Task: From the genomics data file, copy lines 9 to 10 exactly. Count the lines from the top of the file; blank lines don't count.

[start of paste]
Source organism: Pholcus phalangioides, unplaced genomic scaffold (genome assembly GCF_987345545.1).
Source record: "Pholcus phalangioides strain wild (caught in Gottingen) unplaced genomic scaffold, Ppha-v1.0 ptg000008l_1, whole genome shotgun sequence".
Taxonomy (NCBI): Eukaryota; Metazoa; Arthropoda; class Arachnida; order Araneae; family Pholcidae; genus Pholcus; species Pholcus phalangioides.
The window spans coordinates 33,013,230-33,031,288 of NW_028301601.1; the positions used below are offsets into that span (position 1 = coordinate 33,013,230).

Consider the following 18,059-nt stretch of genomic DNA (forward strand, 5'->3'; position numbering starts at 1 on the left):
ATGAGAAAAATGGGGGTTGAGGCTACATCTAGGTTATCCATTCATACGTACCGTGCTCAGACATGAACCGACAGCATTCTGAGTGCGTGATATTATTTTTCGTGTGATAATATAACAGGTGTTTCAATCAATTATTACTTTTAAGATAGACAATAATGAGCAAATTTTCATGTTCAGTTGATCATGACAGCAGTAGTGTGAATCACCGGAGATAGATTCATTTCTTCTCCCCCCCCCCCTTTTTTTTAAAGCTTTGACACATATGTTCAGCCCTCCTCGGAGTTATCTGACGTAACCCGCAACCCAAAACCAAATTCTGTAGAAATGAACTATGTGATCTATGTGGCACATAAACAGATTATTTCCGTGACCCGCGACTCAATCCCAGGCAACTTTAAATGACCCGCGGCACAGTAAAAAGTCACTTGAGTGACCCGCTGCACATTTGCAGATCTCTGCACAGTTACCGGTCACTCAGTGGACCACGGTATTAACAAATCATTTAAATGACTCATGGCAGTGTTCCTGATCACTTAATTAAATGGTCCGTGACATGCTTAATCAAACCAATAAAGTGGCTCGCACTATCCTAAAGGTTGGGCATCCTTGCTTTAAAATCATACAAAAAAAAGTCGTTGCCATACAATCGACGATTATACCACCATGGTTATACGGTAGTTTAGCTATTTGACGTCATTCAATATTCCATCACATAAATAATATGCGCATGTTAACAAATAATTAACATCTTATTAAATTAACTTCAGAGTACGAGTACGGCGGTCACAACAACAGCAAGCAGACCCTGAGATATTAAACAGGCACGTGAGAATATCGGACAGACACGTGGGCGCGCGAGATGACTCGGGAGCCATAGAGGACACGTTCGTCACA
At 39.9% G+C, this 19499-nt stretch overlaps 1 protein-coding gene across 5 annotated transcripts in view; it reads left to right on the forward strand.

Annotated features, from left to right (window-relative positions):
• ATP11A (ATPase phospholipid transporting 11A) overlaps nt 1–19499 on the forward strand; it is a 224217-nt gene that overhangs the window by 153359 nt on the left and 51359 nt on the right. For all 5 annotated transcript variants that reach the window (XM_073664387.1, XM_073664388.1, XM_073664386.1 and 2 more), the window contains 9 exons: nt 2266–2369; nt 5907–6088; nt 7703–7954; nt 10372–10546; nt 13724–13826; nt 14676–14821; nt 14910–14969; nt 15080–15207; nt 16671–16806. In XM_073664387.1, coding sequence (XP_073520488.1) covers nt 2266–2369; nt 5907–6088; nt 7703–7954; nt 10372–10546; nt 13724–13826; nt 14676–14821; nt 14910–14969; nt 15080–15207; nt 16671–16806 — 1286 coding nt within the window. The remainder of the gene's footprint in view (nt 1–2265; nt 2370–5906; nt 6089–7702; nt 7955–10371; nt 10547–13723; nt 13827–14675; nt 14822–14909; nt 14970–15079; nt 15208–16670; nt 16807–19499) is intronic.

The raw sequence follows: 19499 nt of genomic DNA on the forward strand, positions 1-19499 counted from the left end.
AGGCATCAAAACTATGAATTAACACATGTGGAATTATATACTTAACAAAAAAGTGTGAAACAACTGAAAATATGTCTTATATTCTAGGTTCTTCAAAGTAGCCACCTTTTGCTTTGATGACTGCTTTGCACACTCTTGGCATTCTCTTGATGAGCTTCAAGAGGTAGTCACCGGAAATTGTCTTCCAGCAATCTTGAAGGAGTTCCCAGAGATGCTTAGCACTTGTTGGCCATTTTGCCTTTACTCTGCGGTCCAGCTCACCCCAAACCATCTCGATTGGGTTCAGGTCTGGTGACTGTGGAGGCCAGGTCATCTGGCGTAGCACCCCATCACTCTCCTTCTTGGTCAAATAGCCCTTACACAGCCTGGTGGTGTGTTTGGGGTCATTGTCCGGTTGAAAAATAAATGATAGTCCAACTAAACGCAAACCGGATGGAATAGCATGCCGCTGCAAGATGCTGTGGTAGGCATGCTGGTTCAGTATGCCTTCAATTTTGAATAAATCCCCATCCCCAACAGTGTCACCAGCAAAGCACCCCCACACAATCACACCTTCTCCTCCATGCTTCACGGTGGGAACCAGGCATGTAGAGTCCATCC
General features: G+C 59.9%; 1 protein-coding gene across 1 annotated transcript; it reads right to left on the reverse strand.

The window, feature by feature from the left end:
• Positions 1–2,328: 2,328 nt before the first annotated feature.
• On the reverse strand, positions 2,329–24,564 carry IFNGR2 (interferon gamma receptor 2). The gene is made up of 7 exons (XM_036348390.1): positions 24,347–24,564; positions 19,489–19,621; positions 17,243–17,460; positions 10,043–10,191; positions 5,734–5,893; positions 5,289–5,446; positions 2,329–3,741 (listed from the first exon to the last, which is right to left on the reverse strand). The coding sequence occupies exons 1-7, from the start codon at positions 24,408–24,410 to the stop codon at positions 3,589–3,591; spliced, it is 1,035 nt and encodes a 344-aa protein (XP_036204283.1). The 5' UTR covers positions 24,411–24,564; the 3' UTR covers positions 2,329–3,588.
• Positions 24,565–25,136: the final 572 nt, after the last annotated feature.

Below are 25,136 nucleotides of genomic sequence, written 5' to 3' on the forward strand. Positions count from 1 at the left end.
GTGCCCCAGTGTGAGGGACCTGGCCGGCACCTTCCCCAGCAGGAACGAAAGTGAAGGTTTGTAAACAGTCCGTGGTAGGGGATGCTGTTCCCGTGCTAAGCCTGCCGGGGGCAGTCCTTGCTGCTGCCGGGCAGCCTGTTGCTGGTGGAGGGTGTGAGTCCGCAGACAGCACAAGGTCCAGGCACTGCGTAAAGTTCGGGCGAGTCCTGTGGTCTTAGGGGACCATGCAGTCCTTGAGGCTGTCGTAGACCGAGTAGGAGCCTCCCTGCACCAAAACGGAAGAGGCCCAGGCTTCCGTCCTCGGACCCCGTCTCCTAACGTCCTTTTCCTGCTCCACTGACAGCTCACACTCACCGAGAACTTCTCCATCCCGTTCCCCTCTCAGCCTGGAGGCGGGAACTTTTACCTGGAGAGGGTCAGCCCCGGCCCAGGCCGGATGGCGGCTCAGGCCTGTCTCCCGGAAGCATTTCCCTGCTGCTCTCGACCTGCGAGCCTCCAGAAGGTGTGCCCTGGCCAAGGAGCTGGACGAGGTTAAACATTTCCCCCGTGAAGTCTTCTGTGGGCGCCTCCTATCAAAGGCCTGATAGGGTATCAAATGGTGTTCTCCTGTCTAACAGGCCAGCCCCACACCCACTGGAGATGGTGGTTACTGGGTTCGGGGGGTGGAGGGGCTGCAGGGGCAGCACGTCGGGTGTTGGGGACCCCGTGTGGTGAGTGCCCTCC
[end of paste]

• ATP11A (ATPase phospholipid transporting 11A) overlaps nt 1–19499 on the forward strand; it is a 224217-nt gene that overhangs the window by 153359 nt on the left and 51359 nt on the right. For all 5 annotated transcript variants that reach the window (XM_073664387.1, XM_073664388.1, XM_073664386.1 and 2 more), the window contains 9 exons: nt 2266–2369; nt 5907–6088; nt 7703–7954; nt 10372–10546; nt 13724–13826; nt 14676–14821; nt 14910–14969; nt 15080–15207; nt 16671–16806. In XM_073664387.1, coding sequence (XP_073520488.1) covers nt 2266–2369; nt 5907–6088; nt 7703–7954; nt 10372–10546; nt 13724–13826; nt 14676–14821; nt 14910–14969; nt 15080–15207; nt 16671–16806 — 1286 coding nt within the window. The remainder of the gene's footprint in view (nt 1–2265; nt 2370–5906; nt 6089–7702; nt 7955–10371; nt 10547–13723; nt 13827–14675; nt 14822–14909; nt 14970–15079; nt 15208–16670; nt 16807–19499) is intronic.

The raw sequence follows: 19499 nt of genomic DNA on the forward strand, positions 1-19499 counted from the left end.